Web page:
Few people know that his 1962 hit single, Blowin’ In The Wind, was inspired after he witnessed a coxless four succumb to the Black Buoy at Putney. The unreleased original version contained these lines:
Yes, and how many times can a man turn his head
And pretend that he just doesn’t see?
The answer, my friend, is blowin’ in the wind
The answer is blowin’ in the wind.
Yes, and how many times must a man look up
Before he can see the buoy?
The answer, my friend, is blowin’ in the wind
The answer is blowin’ in the wind.
In 1971, ten years after he first became interested in the sport of rowing, he released the single Watching the River Flow. The rowers he first witnessed in the early sixties were now retiring from competitive racing and he saw how they stayed involved in the sport; he used this to inspire his ‘never ending tour’ which continues to this day and which will keep him from attending the Nobel Award Ceremony in Stockholm.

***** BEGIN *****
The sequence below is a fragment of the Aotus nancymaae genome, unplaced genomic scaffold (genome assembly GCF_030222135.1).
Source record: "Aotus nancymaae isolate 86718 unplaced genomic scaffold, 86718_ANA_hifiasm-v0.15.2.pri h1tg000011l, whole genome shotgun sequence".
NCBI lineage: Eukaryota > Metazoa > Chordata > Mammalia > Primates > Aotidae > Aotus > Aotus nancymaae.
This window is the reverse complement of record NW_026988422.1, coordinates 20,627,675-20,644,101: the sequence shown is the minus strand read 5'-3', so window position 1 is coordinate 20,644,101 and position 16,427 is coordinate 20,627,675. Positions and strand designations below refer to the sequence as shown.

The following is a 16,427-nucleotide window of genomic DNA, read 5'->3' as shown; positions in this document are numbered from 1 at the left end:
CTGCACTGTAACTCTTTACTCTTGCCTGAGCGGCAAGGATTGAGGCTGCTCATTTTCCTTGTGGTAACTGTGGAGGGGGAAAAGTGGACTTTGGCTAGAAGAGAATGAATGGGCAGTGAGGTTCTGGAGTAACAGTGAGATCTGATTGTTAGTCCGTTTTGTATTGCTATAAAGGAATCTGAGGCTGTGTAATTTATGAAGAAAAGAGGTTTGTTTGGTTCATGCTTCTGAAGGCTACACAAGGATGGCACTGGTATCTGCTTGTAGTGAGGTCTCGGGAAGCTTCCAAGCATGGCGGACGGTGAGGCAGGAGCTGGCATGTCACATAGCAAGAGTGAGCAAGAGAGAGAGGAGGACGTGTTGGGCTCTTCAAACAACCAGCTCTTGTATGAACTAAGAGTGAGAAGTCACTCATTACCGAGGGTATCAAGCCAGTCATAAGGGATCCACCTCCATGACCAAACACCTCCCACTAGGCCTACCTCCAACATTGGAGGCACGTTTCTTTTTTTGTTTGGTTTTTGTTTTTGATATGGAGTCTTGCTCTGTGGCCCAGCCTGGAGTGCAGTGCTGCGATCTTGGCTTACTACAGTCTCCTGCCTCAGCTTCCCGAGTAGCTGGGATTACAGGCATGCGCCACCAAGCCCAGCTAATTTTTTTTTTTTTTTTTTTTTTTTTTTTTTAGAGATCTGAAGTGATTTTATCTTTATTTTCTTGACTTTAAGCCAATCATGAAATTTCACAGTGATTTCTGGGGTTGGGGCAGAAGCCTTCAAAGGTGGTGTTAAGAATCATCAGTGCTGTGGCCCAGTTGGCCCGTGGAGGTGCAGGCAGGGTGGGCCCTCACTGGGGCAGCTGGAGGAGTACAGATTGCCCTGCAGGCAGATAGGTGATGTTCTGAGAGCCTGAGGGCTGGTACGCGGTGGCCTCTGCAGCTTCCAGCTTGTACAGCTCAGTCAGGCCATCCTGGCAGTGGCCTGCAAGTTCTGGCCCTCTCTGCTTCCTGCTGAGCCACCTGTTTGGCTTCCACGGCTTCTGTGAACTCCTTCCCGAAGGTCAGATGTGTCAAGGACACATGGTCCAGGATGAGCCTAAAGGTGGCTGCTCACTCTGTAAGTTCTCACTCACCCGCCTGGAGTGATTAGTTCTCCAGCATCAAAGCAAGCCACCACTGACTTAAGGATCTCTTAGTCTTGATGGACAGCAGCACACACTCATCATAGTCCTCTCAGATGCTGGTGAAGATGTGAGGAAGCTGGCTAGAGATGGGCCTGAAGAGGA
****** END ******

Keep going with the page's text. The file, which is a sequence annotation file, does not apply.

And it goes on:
Oh, this ol’ river keeps on rollin’, though
No matter what gets in the way and which way the wind does blow
And as long as it does I’ll just sit here
And watch the river flow
Metaphors aside, I found two songs with nice rowing references. Crash On The Levee (Down In The Flood) was recorded in 1967 but not released by Dylan until 1975 on the album The Basement Tapes. The opening lines:
Crash on the levee, mama
Water’s gonna overflow
Swamp’s gonna rise
No boat’s gonna row